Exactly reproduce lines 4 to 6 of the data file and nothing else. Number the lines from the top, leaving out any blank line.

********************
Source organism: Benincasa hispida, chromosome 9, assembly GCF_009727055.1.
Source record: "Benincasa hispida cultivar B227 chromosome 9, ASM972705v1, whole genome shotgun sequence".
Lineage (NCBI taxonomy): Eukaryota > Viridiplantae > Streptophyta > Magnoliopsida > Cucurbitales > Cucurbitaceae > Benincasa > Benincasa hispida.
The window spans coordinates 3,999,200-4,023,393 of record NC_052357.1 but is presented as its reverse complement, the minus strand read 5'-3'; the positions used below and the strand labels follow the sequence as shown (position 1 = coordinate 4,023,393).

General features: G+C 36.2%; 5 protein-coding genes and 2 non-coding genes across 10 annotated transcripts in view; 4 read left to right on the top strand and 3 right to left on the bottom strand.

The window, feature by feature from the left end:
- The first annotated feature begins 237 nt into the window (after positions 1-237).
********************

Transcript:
The window spans coordinates 3,999,200-4,023,393 of record NC_052357.1 but is presented as its reverse complement, the minus strand read 5'-3'; the positions used below and the strand labels follow the sequence as shown (position 1 = coordinate 4,023,393).

General features: G+C 36.2%; 5 protein-coding genes and 2 non-coding genes across 10 annotated transcripts in view; 4 read left to right on the top strand and 3 right to left on the bottom strand.

The window, feature by feature from the left end: